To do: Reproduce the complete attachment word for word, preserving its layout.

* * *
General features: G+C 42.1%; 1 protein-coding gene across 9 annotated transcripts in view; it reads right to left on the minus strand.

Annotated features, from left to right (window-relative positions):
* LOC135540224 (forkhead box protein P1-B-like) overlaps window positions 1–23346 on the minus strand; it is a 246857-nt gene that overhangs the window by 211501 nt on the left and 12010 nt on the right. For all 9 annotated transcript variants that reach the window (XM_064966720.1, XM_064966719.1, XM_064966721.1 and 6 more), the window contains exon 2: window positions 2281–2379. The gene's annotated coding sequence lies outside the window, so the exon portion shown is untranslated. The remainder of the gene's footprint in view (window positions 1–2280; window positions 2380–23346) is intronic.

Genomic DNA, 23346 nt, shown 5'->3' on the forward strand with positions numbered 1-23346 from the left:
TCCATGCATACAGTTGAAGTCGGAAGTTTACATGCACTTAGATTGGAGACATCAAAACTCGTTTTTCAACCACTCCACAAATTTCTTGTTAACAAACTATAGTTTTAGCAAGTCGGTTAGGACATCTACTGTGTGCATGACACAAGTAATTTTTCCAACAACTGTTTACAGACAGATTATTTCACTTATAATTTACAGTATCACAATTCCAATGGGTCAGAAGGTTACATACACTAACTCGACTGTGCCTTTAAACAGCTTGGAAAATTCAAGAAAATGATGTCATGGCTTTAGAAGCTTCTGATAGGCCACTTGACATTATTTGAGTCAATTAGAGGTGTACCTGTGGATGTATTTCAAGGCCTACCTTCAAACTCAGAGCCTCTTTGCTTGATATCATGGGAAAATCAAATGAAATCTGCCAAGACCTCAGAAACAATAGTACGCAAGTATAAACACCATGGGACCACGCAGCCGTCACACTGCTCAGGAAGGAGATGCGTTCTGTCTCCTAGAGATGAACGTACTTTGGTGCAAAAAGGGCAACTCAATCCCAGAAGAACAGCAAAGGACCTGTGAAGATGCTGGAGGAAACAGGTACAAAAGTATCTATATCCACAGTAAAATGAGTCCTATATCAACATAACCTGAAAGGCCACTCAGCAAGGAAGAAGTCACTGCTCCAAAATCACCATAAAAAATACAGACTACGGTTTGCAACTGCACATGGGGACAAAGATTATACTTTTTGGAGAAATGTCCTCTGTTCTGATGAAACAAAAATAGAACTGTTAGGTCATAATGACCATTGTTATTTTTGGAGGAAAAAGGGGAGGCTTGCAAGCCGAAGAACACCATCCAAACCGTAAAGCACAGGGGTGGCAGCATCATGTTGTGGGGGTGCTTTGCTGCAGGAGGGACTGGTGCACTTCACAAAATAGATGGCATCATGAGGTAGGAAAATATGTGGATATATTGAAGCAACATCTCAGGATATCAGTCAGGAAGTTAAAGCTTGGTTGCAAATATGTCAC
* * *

General features: G+C 42.1%; 1 protein-coding gene across 9 annotated transcripts in view; it reads right to left on the minus strand.

Annotated features, from left to right (window-relative positions):
* LOC135540224 (forkhead box protein P1-B-like) overlaps window positions 1–23346 on the minus strand; it is a 246857-nt gene that overhangs the window by 211501 nt on the left and 12010 nt on the right. For all 9 annotated transcript variants that reach the window (XM_064966720.1, XM_064966719.1, XM_064966721.1 and 6 more), the window contains exon 2: window positions 2281–2379. The gene's annotated coding sequence lies outside the window, so the exon portion shown is untranslated. The remainder of the gene's footprint in view (window positions 1–2280; window positions 2380–23346) is intronic.

Genomic DNA, 23346 nt, shown 5'->3' on the forward strand with positions numbered 1-23346 from the left:
TCCATGCATACAGTTGAAGTCGGAAGTTTACATGCACTTAGATTGGAGACATCAAAACTCGTTTTTCAACCACTCCACAAATTTCTTGTTAACAAACTATAGTTTTAGCAAGTCGGTTAGGACATCTACTGTGTGCATGACACAAGTAATTTTTCCAACAACTGTTTACAGACAGATTATTTCACTTATAATTTACAGTATCACAATTCCAATGGGTCAGAAGGTTACATACACTAACTCGACTGTGCCTTTAAACAGCTTGGAAAATTCAAGAAAATGATGTCATGGCTTTAGAAGCTTCTGATAGGCCACTTGACATTATTTGAGTCAATTAGAGGTGTACCTGTGGATGTATTTCAAGGCCTACCTTCAAACTCAGAGCCTCTTTGCTTGATATCATGGGAAAATCAAATGAAATCTGCCAAGACCTCAGAAACAATAGTACGCAAGTATAAACACCATGGGACCACGCAGCCGTCACACTGCTCAGGAAGGAGATGCGTTCTGTCTCCTAGAGATGAACGTACTTTGGTGCAAAAAGGGCAACTCAATCCCAGAAGAACAGCAAAGGACCTGTGAAGATGCTGGAGGAAACAGGTACAAAAGTATCTATATCCACAGTAAAATGAGTCCTATATCAACATAACCTGAAAGGCCACTCAGCAAGGAAGAAGTCACTGCTCCAAAATCACCATAAAAAATACAGACTACGGTTTGCAACTGCACATGGGGACAAAGATTATACTTTTTGGAGAAATGTCCTCTGTTCTGATGAAACAAAAATAGAACTGTTAGGTCATAATGACCATTGTTATTTTTGGAGGAAAAAGGGGAGGCTTGCAAGCCGAAGAACACCATCCAAACCGTAAAGCACAGGGGTGGCAGCATCATGTTGTGGGGGTGCTTTGCTGCAGGAGGGACTGGTGCACTTCACAAAATAGATGGCATCATGAGGTAGGAAAATATGTGGATATATTGAAGCAACATCTCAGGATATCAGTCAGGAAGTTAAAGCTTGGTTGCAAATATGTCAC